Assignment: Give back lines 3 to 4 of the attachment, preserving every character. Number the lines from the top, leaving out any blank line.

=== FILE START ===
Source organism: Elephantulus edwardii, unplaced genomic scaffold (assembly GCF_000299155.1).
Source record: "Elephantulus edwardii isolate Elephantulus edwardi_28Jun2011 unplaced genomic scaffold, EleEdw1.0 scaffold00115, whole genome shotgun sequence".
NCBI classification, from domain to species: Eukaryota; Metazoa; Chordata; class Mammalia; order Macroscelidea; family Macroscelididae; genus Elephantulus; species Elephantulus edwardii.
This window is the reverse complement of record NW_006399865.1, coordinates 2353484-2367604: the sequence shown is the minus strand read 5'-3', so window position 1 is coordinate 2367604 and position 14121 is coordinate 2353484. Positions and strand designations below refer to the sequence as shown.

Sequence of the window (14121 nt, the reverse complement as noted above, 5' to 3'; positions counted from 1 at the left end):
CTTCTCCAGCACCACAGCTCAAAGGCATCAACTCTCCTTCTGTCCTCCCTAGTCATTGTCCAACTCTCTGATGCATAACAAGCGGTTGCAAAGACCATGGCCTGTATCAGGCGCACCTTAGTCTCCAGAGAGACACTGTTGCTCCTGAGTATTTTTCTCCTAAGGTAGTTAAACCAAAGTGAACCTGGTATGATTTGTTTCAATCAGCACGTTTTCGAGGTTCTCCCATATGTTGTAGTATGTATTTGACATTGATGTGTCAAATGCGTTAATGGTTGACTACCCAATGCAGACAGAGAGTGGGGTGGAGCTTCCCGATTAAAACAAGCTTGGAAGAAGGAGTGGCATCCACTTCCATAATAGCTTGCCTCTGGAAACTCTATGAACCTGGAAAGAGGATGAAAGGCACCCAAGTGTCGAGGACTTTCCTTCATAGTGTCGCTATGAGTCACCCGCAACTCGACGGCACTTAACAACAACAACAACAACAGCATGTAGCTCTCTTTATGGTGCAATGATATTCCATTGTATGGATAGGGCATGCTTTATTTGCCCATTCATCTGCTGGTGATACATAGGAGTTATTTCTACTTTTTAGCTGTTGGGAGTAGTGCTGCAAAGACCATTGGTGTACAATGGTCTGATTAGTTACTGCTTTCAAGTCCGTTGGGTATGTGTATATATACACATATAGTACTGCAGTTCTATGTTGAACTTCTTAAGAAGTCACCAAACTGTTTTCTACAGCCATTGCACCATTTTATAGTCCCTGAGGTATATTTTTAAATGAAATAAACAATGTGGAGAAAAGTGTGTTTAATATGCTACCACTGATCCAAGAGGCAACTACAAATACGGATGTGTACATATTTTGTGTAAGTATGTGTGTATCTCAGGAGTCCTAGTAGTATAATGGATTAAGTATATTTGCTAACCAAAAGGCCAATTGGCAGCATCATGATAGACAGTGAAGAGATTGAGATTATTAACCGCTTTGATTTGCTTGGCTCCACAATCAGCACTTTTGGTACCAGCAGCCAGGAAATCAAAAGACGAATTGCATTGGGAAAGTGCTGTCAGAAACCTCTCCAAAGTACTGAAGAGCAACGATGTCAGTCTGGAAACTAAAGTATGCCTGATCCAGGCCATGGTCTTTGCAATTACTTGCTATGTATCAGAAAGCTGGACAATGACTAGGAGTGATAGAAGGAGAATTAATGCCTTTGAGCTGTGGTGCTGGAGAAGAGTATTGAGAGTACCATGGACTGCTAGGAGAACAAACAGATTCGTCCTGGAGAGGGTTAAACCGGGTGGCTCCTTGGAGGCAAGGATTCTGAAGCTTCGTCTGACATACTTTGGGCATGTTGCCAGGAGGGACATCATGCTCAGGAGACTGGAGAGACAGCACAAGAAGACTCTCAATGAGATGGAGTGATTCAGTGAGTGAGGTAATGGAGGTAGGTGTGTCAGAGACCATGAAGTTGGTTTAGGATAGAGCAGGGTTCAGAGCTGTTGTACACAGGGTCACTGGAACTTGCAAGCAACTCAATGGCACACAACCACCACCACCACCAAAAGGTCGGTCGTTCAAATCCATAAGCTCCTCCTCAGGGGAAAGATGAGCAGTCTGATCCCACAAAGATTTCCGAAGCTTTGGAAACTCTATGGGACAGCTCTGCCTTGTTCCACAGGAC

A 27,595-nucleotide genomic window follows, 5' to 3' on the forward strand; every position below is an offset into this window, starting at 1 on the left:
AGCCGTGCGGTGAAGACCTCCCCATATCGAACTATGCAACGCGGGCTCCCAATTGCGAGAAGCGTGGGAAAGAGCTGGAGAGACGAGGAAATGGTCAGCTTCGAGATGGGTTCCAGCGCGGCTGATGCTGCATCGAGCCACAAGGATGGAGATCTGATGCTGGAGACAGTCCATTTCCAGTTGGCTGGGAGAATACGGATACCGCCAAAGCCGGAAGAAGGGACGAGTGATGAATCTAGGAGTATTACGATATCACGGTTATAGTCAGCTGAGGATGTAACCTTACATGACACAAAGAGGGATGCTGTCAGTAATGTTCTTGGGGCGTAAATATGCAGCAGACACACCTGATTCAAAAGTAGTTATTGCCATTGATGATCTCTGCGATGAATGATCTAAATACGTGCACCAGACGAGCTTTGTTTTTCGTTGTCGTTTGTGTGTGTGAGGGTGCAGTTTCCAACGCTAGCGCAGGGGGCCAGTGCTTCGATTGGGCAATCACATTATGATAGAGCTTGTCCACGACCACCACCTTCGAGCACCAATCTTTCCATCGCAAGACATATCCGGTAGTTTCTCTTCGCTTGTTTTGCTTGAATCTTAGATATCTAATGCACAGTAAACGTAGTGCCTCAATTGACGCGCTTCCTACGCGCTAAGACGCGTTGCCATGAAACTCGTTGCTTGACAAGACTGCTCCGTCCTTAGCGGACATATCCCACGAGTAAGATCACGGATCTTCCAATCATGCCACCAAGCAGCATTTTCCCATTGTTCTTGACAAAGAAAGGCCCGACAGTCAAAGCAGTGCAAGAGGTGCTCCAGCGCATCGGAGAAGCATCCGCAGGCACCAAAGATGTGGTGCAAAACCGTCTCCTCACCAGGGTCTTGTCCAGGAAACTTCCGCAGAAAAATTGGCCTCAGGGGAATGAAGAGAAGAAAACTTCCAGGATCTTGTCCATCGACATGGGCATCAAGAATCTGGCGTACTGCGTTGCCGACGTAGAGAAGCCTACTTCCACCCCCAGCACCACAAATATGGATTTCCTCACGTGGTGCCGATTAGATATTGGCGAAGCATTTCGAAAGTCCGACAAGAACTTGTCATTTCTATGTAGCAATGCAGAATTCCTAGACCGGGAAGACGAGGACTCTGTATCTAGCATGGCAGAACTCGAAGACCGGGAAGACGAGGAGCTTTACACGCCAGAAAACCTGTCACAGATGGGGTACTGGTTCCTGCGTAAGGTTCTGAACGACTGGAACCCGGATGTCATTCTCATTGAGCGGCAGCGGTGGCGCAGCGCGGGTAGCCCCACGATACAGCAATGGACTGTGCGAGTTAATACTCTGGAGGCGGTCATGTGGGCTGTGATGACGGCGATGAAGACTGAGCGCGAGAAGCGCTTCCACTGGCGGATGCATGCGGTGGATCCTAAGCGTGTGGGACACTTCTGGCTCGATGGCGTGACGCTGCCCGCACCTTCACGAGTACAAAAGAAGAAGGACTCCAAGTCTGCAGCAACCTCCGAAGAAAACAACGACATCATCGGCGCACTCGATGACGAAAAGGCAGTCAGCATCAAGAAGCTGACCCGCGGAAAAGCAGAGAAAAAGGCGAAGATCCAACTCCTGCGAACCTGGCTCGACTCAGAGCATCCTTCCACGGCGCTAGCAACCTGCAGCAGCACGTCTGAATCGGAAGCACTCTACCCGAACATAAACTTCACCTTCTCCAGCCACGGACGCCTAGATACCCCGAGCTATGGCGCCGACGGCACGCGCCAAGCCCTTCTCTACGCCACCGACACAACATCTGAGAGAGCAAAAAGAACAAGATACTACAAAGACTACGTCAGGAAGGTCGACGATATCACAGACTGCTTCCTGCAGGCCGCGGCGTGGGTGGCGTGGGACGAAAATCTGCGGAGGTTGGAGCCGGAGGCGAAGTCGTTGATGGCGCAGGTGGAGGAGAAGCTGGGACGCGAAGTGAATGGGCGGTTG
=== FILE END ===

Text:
NCBI classification, from domain to species: Eukaryota; Metazoa; Chordata; class Mammalia; order Macroscelidea; family Macroscelididae; genus Elephantulus; species Elephantulus edwardii.
This window is the reverse complement of record NW_006399865.1, coordinates 2353484-2367604: the sequence shown is the minus strand read 5'-3', so window position 1 is coordinate 2367604 and position 14121 is coordinate 2353484. Positions and strand designations below refer to the sequence as shown.